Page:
Cocktail Hour Under the Tree of Forgetfulnesstells the story of the author's mother, Nicola Fuller. Nicola Fuller and her husband were a glamorous and optimistic couple and East Africa lay before them with the promise of all its perfect light, even as the British Empire in which they both believed waned. They had everything, including two golden children - a girl and a boy. However, life became increasingly difficult and they moved to Rhodesia to work as farm managers. The previous farm manager had committed suicide. His ghost appeared at the foot of their bed and seemed to be trying to warn them of something. Shortly after this, one of their golden children died. Africa was no longer the playground of Nicola's childhood. They returned to England where the author was born before they returned to Rhodesia and to the civil war. The last part of the book sees the Fullers in their old age on a banana and fish farm in the Zambezi Valley. They had built their ramshackle dining room under the Tree of Forgetfulness. In local custom, this tree is the meeting place for villagers determined to resolve disputes. It is in the spirit of this Forgetfulness that Nicola finally forgot - but did not forgive - all her enemies including her daughter and the Apostle, a squatter who has taken up in her bananas with his seven wives and forty-nine children. Funny, tragic, terrifying, exotic and utterly unself-conscious, this is a story of survival and madness, love and war, passion and compassion.
|Author||: Sara Wheeler|
|Editor||: Random House|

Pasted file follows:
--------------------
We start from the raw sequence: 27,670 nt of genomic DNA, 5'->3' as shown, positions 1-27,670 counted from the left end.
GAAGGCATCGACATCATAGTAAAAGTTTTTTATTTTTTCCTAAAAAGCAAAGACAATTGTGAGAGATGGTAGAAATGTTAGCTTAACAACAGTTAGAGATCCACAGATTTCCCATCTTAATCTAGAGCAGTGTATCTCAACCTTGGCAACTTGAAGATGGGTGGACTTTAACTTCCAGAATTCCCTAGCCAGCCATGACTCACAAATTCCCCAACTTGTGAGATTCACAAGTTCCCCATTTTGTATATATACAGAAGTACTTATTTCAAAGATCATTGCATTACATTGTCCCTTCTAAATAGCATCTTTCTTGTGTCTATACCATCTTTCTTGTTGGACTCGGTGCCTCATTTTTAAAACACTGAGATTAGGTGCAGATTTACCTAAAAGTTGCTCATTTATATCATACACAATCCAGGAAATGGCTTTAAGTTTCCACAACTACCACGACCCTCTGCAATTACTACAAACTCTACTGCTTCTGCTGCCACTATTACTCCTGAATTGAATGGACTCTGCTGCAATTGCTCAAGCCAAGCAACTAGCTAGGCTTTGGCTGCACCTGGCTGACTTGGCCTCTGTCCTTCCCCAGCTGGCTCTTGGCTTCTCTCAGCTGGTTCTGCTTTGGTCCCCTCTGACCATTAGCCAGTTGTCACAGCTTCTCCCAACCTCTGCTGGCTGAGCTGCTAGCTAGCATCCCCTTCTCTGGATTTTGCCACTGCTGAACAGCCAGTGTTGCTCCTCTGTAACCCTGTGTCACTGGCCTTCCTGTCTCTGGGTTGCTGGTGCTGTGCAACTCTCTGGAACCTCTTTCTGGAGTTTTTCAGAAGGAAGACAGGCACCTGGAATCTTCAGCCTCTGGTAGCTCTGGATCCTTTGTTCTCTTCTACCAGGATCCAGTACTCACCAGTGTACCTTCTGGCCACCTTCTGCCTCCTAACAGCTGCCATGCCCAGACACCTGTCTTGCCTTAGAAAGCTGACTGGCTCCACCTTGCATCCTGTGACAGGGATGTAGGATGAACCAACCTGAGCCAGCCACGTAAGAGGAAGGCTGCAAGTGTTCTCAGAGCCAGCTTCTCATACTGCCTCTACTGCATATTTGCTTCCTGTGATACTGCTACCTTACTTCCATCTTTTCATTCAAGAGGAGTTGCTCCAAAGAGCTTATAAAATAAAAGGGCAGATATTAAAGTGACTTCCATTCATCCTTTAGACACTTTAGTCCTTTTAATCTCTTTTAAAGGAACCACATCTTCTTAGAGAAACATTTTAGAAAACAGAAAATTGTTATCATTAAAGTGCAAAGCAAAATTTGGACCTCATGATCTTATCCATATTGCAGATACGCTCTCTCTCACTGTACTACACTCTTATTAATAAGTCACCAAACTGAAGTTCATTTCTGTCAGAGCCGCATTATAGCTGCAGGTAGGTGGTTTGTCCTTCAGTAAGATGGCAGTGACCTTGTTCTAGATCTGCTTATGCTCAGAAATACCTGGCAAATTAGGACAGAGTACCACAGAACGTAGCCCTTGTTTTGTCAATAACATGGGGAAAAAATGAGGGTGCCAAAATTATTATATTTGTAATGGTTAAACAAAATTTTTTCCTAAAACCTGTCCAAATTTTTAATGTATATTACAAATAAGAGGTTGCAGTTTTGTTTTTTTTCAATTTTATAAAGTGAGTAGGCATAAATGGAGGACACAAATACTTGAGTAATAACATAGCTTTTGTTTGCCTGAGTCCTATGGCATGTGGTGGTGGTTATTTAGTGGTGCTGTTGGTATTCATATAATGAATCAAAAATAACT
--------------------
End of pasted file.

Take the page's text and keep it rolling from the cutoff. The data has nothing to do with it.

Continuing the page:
Denys Finch Hatton was adored by women and idolized by men. A champion of Africa, legendary for his good looks, his charm, and his prowess as a soldier, lover, and hunter, Finch Hatton inspired Karen Blixen to write the unforgettable stories in Out of Africa. Now esteemed British biographer Sara Wheeler tells the truth about this extraordinarily charismatic adventurer. Born to an old aristocratic family that had gambled away most of its fortune, Finch Hatton grew up in a world of effortless elegance and boundless power. Tall and graceful, with the soul of a poet and an athlete’s relaxed masculinity, he became a hero without trying at Eton and Oxford. In 1910, searching for novelty and danger, Finch Hatton arrived in British East Africa and fell in love–with a continent, with a landscape, with a way of life that was about to change forever. Wheeler brilliantly conjures the mystical beauty of Kenya at a time when teeming herds of wild animals roamed unmolested across pristine savannah. No one was more deeply attuned to this beauty than Finch Hatton–and no one more bitterly mourned its passing when the outbreak of World War I engulfed the region in a protracted, bloody guerrilla conflict. Finch Hatton was serving as a captain in the Allied forces when he met Karen Blixen in Nairobi and embarked on one of the great love affairs of the twentieth century. With delicacy and grace, Wheeler teases out truth from fiction in the liaison that Blixen herself immortalized in Out of Africa. Intellectual equals, bound by their love for the continent and their inimitable sense of style, Finch Hatton and Blixen were genuine pioneers in a land that was quickly being transformed by violence, greed, and bigotry. Ever restless, Finch Hatton wandered into a career as a big-game hunter and became an expert bush pilot; his passion that led to his affair with the notoriously unconventional aviatrix Beryl Markham. But Markham was no more able to hold him than Blixen had been. Mesmerized all his life by the allure of freedom and danger, Finch Hatton was, writes Wheeler, “the open road made flesh.” In painting a portrait of an irresistible man, Sara Wheeler has beautifully captured the heady glamour of the vanished paradise of colonial East Africa. In Too Close to the Sun she has crafted a book that is as ravishing as its subject.